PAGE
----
This program provides funds for States to improve their child protective service systems (CPS). CAPTA has been amended several times and was last reauthorized on December 20, 2010, by the CAPTA Reauthorization Act of 2010 (P.L. 111-320). It was amended in 2015, 2016, and 2018, and most recently, certain provisions of the act were amended on January 7, 2019, by the Victims of Child Abuse Act Reauthorization Act of 2018 (P.L. 115-424).This program assists states in improving:
- Intake, assessment, screening, and investigation of child abuse and neglect reports;
- Risk and safety assessment protocols;
- Training for child protective services workers and mandated reporters;
- Programs and procedures for the identification, prevention, and treatment of child abuse and neglect;
- Development and implementation of procedures for collaboration among child protection services, domestic violence, and other agencies; and • services to disabled infants with life-threatening conditions and their families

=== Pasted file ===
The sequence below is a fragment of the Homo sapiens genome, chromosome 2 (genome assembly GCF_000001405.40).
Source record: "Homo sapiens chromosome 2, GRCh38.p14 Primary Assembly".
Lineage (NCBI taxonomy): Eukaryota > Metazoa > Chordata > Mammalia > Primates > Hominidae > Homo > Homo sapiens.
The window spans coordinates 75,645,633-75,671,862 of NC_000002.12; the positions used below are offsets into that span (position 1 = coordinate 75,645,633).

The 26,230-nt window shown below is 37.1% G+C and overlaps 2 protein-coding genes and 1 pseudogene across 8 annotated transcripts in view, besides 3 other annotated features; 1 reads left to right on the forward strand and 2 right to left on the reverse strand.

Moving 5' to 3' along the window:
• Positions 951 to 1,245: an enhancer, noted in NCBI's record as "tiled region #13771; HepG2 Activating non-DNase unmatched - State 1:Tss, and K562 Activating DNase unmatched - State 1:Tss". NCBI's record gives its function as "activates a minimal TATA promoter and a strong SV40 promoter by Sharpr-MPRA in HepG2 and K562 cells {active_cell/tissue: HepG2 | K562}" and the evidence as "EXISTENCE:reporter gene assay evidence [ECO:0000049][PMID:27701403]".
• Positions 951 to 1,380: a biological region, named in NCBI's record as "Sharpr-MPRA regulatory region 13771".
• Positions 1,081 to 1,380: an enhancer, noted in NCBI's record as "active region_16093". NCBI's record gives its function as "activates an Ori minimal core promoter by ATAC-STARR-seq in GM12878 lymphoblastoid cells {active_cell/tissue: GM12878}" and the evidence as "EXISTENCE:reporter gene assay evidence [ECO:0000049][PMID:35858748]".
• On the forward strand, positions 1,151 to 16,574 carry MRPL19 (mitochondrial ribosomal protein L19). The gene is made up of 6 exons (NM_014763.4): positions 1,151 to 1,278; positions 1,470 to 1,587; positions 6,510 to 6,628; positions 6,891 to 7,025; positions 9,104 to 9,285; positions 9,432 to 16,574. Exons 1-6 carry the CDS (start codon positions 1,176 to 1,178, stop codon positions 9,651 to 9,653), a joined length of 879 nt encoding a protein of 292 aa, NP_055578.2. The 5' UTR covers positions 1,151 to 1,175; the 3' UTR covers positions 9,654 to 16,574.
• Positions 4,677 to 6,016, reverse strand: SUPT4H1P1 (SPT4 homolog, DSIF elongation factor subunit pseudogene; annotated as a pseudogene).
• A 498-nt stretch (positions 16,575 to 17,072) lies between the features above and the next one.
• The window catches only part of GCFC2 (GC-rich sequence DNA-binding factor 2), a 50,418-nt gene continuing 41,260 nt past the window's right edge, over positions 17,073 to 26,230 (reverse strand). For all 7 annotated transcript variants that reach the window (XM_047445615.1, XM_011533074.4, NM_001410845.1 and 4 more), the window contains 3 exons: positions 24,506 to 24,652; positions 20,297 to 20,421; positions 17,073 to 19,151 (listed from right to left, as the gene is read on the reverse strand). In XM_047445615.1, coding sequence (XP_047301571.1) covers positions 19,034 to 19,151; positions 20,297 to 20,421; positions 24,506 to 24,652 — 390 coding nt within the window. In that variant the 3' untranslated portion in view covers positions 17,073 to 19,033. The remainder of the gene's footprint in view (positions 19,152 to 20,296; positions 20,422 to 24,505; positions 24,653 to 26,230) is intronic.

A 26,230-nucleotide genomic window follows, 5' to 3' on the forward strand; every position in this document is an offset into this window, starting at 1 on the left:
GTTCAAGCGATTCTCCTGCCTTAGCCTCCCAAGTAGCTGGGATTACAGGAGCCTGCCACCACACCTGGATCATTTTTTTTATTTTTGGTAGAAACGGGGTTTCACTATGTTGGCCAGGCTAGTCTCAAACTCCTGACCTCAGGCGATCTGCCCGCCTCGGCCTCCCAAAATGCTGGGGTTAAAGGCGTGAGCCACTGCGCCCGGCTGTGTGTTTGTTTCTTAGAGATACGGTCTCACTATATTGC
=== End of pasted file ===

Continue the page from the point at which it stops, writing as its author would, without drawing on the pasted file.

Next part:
Child abuse and neglect continue to impact a large number of children and families in this country:
- During 2017, an estimated 674,000 children were found to be victims of abuse and neglect; an average of 1,800 children each day.
- An estimated 4.1 million referrals of abuse or neglect concerning approximately 7.5 million children were received by CPS agencies. More than one-half of those referrals were accepted for investigation and treatment.
- Nationally, 74.9 percent of child victims experienced neglect (including medical neglect), 18.3 percent were physically abused, 8.6 percent were sexually abused, and 2.3 percent were emotionally or psychologically maltreated.
- An average of four children died every day as a result of abuse or neglect in 2017.
The funding for FY 2019 is 25,310,000. Currently 48 States, DC, Puerto Rico receive the grant. The territories receive funding through the Consolidated Grant process.
Under this program, states perform a range of prevention activities, including addressing the needs of infants born with prenatal drug exposure, referring children not at risk of imminent harm to community services, implementing criminal record checks for prospective foster and adoptive parents and other adults in their homes, training child protective services workers, protecting the legal rights of families and alleged perpetrators, and supporting citizen review panels. CAPTA requires states to convene multidisciplinary teams to review the circumstances of child fatalities in the state and make recommendations.